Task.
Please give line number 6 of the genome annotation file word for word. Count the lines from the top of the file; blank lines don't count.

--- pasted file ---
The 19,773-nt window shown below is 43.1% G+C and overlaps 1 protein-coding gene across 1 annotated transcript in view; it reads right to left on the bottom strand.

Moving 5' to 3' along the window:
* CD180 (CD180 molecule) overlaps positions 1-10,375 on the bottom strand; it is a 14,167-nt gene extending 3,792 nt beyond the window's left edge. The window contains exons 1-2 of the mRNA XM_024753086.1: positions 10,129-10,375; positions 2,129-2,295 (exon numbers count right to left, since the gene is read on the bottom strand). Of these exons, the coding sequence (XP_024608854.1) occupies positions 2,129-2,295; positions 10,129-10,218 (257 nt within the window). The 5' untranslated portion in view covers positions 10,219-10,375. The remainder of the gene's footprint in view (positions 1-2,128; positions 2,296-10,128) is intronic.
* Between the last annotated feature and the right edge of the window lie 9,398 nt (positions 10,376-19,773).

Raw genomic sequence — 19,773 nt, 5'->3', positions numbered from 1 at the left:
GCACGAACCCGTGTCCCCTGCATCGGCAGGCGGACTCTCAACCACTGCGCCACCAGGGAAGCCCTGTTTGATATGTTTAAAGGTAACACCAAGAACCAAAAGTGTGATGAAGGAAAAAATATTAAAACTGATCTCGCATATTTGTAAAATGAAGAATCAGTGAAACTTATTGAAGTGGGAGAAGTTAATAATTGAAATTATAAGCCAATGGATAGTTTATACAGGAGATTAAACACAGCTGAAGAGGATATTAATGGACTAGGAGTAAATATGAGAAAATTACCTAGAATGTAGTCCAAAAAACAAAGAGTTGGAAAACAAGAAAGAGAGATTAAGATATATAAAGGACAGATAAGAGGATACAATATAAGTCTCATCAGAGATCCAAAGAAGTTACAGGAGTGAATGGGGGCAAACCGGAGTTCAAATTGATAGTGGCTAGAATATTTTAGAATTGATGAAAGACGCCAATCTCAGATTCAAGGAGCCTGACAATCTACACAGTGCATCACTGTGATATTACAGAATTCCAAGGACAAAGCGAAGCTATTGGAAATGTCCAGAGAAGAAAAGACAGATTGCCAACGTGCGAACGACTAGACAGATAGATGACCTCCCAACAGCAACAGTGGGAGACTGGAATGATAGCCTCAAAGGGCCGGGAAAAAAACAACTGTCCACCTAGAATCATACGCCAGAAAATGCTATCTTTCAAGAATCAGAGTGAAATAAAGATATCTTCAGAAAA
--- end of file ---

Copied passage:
GCACGAACCCGTGTCCCCTGCATCGGCAGGCGGACTCTCAACCACTGCGCCACCAGGGAAGCCCTGTTTGATATGTTTAAAGGTAACACCAAGAACCAAAAGTGTGATGAAGGAAAAAATATTAAAACTGATCTCGCATATTTGTAAAATGAAGAATCAGTGAAACTTATTGAAGTGGGAGAAGTTAATAATTGAAATTATAAGCCAATGGATAGTTTATACAGGAGATTAAACACAGCTGAAGAGGATATTAATGGACTAGGAGTAAATATGAGAAAATTACCTAGAATGTAGTCCAAAAAACAAAGAGTTGGAAAACAAGAAAGAGAGATTAAGATATATAAAGGACAGATAAGAGGATACAATATAAGTCTCATCAGAGATCCAAAGAAGTTACAGGAGTGAATGGGGGCAAACCGGAGTTCAAATTGATAGTGGCTAGAATATTTTAGAATTGATGAAAGACGCCAATCTCAGATTCAAGGAGCCTGACAATCTACACAGTGCATCACTGTGATATTACAGAATTCCAAGGACAAAGCGAAGCTATTGGAAATGTCCAGAGAAGAAAAGACAGATTGCCAACGTGCGAACGACTAGACAGATAGATGACCTCCCAACAGCAACAGTGGGAGACTGGAATGATAGCCTCAAAGGGCCGGGAAAAAAACAACTGTCCACCTAGAATCATACGCCAGAAAATGCTATCTTTCAAGAATCAGAGTGAAATAAAGATATCTTCAGAAAA